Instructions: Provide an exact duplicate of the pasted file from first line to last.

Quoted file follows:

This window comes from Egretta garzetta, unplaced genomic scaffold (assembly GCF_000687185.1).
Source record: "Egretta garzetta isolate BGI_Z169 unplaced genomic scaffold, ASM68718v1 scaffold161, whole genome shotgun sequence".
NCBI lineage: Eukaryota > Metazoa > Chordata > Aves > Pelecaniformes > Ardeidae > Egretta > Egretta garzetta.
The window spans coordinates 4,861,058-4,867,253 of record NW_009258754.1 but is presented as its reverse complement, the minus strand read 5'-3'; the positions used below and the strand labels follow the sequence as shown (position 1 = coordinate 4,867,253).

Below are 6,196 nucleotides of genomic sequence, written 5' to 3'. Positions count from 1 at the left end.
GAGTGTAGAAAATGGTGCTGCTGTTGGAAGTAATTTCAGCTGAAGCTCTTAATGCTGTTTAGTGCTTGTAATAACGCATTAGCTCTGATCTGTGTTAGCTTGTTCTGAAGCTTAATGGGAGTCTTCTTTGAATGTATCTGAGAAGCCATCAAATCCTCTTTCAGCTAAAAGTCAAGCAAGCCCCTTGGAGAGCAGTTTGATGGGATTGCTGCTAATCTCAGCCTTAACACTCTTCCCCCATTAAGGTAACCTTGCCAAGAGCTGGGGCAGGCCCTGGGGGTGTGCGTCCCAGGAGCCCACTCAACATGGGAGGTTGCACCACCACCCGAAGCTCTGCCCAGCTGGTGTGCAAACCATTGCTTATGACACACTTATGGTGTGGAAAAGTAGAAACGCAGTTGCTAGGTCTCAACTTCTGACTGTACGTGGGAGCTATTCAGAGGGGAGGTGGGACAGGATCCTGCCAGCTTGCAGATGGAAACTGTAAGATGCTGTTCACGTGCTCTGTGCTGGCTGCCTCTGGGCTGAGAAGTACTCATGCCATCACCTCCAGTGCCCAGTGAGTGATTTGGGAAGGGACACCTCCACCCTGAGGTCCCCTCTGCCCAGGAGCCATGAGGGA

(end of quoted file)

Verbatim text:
This window comes from Egretta garzetta, unplaced genomic scaffold (assembly GCF_000687185.1).
Source record: "Egretta garzetta isolate BGI_Z169 unplaced genomic scaffold, ASM68718v1 scaffold161, whole genome shotgun sequence".
NCBI lineage: Eukaryota > Metazoa > Chordata > Aves > Pelecaniformes > Ardeidae > Egretta > Egretta garzetta.
The window spans coordinates 4,861,058-4,867,253 of record NW_009258754.1 but is presented as its reverse complement, the minus strand read 5'-3'; the positions used below and the strand labels follow the sequence as shown (position 1 = coordinate 4,867,253).

Below are 6,196 nucleotides of genomic sequence, written 5' to 3'. Positions count from 1 at the left end.
GAGTGTAGAAAATGGTGCTGCTGTTGGAAGTAATTTCAGCTGAAGCTCTTAATGCTGTTTAGTGCTTGTAATAACGCATTAGCTCTGATCTGTGTTAGCTTGTTCTGAAGCTTAATGGGAGTCTTCTTTGAATGTATCTGAGAAGCCATCAAATCCTCTTTCAGCTAAAAGTCAAGCAAGCCCCTTGGAGAGCAGTTTGATGGGATTGCTGCTAATCTCAGCCTTAACACTCTTCCCCCATTAAGGTAACCTTGCCAAGAGCTGGGGCAGGCCCTGGGGGTGTGCGTCCCAGGAGCCCACTCAACATGGGAGGTTGCACCACCACCCGAAGCTCTGCCCAGCTGGTGTGCAAACCATTGCTTATGACACACTTATGGTGTGGAAAAGTAGAAACGCAGTTGCTAGGTCTCAACTTCTGACTGTACGTGGGAGCTATTCAGAGGGGAGGTGGGACAGGATCCTGCCAGCTTGCAGATGGAAACTGTAAGATGCTGTTCACGTGCTCTGTGCTGGCTGCCTCTGGGCTGAGAAGTACTCATGCCATCACCTCCAGTGCCCAGTGAGTGATTTGGGAAGGGACACCTCCACCCTGAGGTCCCCTCTGCCCAGGAGCCATGAGGGA